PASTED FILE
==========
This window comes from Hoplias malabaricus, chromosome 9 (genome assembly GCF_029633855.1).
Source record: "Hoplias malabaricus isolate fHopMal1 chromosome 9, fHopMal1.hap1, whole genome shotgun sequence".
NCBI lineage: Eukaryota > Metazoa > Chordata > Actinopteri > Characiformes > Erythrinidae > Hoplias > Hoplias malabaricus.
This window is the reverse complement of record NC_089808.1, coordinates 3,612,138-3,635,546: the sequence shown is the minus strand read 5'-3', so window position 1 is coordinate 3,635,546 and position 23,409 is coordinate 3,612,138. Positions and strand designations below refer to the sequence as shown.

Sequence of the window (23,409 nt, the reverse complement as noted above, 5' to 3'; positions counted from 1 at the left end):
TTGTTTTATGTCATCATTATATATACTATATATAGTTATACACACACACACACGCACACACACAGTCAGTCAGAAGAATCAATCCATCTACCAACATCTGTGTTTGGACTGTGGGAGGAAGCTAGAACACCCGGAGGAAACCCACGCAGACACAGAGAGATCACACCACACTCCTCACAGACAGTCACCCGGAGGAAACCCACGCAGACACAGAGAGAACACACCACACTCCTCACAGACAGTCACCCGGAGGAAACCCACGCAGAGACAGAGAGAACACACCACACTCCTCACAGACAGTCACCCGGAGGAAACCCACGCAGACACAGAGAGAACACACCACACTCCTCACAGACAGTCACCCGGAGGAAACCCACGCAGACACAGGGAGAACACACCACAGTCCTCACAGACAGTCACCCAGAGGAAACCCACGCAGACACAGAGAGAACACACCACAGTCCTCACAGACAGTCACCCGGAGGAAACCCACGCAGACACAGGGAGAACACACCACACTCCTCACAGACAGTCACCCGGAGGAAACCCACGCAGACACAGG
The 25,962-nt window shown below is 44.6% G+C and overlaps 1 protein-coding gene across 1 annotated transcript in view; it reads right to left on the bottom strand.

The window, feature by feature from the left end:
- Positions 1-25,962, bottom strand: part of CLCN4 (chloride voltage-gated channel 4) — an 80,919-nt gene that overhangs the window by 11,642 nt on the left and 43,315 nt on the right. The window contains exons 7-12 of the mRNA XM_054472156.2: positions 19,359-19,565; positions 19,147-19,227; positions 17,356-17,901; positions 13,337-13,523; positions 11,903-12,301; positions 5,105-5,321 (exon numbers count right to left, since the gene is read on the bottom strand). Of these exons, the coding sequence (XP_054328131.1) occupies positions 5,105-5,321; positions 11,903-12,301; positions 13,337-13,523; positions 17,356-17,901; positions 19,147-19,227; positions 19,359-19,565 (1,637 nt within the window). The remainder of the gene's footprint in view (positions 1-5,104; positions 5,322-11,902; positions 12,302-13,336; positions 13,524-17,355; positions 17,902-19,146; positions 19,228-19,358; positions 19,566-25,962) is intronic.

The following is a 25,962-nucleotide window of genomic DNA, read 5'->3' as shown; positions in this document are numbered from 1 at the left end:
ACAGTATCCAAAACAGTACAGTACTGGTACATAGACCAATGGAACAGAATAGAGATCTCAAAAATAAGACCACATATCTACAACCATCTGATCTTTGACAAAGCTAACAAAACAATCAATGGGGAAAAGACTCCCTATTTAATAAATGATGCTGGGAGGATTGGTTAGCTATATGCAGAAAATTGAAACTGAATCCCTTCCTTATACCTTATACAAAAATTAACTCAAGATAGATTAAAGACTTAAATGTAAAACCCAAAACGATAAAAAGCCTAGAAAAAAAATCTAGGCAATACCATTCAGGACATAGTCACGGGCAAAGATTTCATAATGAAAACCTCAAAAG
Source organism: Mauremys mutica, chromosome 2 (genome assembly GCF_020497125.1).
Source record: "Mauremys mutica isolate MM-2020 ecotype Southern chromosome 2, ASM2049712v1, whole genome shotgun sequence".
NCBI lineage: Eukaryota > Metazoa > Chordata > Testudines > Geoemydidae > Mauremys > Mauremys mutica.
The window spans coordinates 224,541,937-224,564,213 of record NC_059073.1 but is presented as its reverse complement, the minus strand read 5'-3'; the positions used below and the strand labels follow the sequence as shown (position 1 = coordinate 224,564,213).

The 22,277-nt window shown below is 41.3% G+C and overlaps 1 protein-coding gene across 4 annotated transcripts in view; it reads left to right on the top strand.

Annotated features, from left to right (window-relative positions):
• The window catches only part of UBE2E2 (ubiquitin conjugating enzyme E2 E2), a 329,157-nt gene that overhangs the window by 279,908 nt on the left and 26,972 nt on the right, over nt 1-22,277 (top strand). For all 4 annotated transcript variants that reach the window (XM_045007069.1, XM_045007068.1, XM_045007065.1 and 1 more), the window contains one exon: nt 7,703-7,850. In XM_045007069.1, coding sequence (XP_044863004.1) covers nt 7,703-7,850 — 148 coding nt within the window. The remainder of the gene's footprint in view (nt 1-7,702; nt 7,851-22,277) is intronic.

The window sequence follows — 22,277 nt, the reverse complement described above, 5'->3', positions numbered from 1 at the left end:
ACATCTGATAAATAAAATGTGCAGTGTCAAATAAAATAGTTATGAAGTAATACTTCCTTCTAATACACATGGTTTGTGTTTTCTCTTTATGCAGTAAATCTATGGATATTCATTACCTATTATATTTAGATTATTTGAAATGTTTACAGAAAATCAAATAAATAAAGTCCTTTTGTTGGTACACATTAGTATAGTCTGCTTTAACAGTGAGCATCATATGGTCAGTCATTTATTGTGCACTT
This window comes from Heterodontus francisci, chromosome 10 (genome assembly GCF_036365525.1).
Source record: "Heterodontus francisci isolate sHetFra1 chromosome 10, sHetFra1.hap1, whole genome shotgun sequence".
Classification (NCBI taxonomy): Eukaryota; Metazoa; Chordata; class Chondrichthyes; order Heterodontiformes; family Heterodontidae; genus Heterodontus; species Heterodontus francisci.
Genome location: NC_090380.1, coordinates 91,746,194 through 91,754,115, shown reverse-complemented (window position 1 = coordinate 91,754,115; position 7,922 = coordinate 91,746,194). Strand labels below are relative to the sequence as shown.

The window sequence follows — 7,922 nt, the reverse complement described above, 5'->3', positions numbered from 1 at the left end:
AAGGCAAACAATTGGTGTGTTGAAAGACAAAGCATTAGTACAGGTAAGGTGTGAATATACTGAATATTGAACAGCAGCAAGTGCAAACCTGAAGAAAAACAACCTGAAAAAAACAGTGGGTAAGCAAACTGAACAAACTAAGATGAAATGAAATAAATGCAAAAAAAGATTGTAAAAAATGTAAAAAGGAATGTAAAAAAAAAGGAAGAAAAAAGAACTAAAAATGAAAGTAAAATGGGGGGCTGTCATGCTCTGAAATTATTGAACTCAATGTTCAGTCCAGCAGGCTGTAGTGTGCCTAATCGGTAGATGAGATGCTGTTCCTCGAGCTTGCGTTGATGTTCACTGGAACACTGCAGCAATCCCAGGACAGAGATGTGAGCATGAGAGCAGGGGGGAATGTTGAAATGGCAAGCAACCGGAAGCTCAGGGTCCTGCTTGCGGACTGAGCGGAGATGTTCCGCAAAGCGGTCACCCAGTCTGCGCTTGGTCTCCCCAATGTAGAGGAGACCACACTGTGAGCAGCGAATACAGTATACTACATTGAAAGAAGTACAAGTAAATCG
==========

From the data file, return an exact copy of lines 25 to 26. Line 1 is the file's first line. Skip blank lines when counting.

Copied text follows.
The window sequence follows — 7,922 nt, the reverse complement described above, 5'->3', positions numbered from 1 at the left end:
AAGGCAAACAATTGGTGTGTTGAAAGACAAAGCATTAGTACAGGTAAGGTGTGAATATACTGAATATTGAACAGCAGCAAGTGCAAACCTGAAGAAAAACAACCTGAAAAAAACAGTGGGTAAGCAAACTGAACAAACTAAGATGAAATGAAATAAATGCAAAAAAAGATTGTAAAAAATGTAAAAAGGAATGTAAAAAAAAAGGAAGAAAAAAGAACTAAAAATGAAAGTAAAATGGGGGGCTGTCATGCTCTGAAATTATTGAACTCAATGTTCAGTCCAGCAGGCTGTAGTGTGCCTAATCGGTAGATGAGATGCTGTTCCTCGAGCTTGCGTTGATGTTCACTGGAACACTGCAGCAATCCCAGGACAGAGATGTGAGCATGAGAGCAGGGGGGAATGTTGAAATGGCAAGCAACCGGAAGCTCAGGGTCCTGCTTGCGGACTGAGCGGAGATGTTCCGCAAAGCGGTCACCCAGTCTGCGCTTGGTCTCCCCAATGTAGAGGAGACCACACTGTGAGCAGCGAATACAGTATACTACATTGAAAGAAGTACAAGTAAATCG